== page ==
After a lackluster start and a slow recovery, ‘True Blood’ is finally starting to warm up this season. This week’s episode features a very entertaining storyline, a great comedic performance from one of the main cast, the return of a fan-favorite character, and a minimum of stupid crap. This is the ‘True Blood’ I remember. But can it last?
‘If You Love Me, Why Am I Dyin’?’ picks up with Eric having lost his memory after the witches put a spell on him. He gets a good whiff of sweet-smelling Sookie and tries to attack her, but she manages to convince him that doing so would be a bad idea by breaking his nose. Because she feels sorry for him, she agrees to help him figure out what happened. This eventually means hiding him out at her house.
Alexander Skarsgard is really great in this episode. He plays amnesiac Eric with childlike innocence and confusion. He’s hilarious and adorable and vulnerable and even kind of sweet to Sookie. He decks Pam when he mistakes her usual aggression for being an attack on Sookie. When Sookie suggests that she visit Bill for help, Pam tells her that she believes Bill sent Eric into a trap on purpose. She doesn’t trust Bill at all.
Sookie eventually makes a trip to Shreveport to visit Alcide, hoping that he can hide Eric for her. But she totally freaks out when she learns that Alcide is back with Debbie, who has cleaned herself up and claims to have found religion. Sookie doesn’t want to hear Debbie’s apologies, and just high-tails it out of there before Alcide can convince her to give Debbie a chance to redeem herself.
Lafayete, having no idea of Eric’s current predicament, thinks that his best course of action is to beg Eric for forgiveness. Jesus and Tara tell him that this is a terrible, terrible idea. Nonetheless, he sneaks away to Fangtasia, where Pam nearly kills him until Tara and Jesus intervene. (Tara’s packing a gun with wooden bullets.) Pam tells them that they have 24 hours to bring the witch Marnie to her to reverse the spell on Eric, or she’ll kill them all.
Marnie herself actually has no idea what spell she used on Eric. She was possessed by the “Great Spirit,” who she tries to invoke again by offering herself wholly as a vessel.
We learn that Bill is a pretty heartless Vampire King. He puts a vamp to the true death for being stupid enough to allow himself to be filmed while feeding on a human (by a bunch of morons trying to expose vampire crimes on the internet.) However, when Jessica pays him a visit to confide in him about her problems with Hoyt, Bill is very fatherly to her and advises her to “vamp up” and tell Hoyt the truth if she loves him. Jessica does just that, but it only leads to another fight.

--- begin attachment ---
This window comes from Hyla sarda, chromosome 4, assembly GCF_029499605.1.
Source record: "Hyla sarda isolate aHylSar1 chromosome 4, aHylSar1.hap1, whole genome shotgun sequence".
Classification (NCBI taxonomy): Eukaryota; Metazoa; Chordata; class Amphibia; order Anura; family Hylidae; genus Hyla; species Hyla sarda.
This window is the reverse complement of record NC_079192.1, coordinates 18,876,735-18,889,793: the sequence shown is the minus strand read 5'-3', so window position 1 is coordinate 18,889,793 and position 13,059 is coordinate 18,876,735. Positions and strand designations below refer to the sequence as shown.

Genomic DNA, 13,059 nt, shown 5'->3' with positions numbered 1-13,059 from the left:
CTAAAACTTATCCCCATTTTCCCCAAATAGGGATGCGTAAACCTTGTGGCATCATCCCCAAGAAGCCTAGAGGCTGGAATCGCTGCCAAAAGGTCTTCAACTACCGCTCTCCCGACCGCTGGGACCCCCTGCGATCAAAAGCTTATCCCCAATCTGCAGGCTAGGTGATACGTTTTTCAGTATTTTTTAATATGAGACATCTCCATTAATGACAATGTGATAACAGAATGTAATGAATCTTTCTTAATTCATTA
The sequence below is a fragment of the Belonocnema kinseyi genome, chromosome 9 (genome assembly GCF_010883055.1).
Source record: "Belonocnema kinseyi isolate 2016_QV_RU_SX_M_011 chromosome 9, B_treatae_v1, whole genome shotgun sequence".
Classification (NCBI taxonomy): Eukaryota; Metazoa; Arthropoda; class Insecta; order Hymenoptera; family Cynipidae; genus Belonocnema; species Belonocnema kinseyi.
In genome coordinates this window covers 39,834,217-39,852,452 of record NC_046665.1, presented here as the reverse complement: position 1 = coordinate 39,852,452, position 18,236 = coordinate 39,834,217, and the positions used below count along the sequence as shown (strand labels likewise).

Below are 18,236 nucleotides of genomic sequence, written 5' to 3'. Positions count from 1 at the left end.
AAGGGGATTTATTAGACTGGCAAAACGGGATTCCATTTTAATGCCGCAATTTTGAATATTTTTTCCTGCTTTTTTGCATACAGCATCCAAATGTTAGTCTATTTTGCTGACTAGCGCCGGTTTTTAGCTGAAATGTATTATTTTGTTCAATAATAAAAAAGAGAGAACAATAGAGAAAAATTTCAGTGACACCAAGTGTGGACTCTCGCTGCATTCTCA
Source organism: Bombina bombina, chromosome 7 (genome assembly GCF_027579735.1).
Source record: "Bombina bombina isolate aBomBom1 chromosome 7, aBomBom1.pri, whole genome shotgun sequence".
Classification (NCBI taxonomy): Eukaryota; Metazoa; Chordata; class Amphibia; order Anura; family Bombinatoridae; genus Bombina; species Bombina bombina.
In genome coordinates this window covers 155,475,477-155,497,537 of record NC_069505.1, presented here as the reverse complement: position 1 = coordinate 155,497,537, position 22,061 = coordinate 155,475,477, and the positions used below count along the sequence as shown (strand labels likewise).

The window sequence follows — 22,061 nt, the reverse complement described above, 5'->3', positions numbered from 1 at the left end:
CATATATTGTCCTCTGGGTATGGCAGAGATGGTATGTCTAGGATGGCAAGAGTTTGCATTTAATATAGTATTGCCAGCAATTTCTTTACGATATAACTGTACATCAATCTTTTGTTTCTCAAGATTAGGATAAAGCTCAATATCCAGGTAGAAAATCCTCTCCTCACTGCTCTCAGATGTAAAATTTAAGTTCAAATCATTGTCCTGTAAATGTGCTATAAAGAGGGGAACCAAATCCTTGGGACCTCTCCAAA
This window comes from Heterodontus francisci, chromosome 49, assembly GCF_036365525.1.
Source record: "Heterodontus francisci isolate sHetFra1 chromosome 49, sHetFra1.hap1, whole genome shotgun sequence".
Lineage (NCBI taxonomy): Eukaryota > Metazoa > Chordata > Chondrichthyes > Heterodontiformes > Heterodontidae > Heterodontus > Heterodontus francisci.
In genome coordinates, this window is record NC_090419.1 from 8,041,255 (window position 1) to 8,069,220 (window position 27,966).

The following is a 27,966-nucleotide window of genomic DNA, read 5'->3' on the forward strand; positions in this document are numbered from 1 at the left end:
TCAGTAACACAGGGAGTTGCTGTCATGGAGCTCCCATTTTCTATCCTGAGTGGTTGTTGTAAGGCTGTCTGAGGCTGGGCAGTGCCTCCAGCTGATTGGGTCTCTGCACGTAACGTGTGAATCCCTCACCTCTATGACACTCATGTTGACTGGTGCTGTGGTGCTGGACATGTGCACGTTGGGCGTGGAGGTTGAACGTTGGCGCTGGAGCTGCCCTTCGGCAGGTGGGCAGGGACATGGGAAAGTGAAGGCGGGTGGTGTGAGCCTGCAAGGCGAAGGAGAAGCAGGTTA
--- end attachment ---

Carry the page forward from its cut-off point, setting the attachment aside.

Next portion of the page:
Jessica and Hoyt also have problems with a creepy (almost certainly haunted) doll that keeps turning up in their house despite their attempts to throw it away. They eventually give it to Arlene’s baby. You know that’s not going to end well.
The episode title refers to Jason’s storyline, which doesn’t progress very much this episode. He spends the whole hour tied to the bed. We do learn a little more about the were-panther mythology, though. The panthers believe that they originated from a founder called the “Ghost Daddy,” and believe that Jason is going to be the new Ghost Daddy who brings them back from near-extinction. Crystal slips Jason some Viagra and rapes him to impregnate her. Disturbingly, we see a line of girls (including several underage) watching from the next room and waiting for their turns.
At the end of the episode, Sookie is visited by the fairy queen Claudine, who tries to convince her to return to fairyland. My heart sinks every time the fairies make another appearance on the show, but I’ll forgive this one. Sookie basically tells Claudine to fuck off, and then Eric immediately rushes in, tackles her, and rapidly feeds on her all the way to death. Sookie exclaims, “You killed my fairy godmother!” Eric just looks back at her with big puppy-dog eyes and mutters, “Sorry.” This scene is absolutely priceless. I hope that all the fairy nonsense can be written out so dismissively.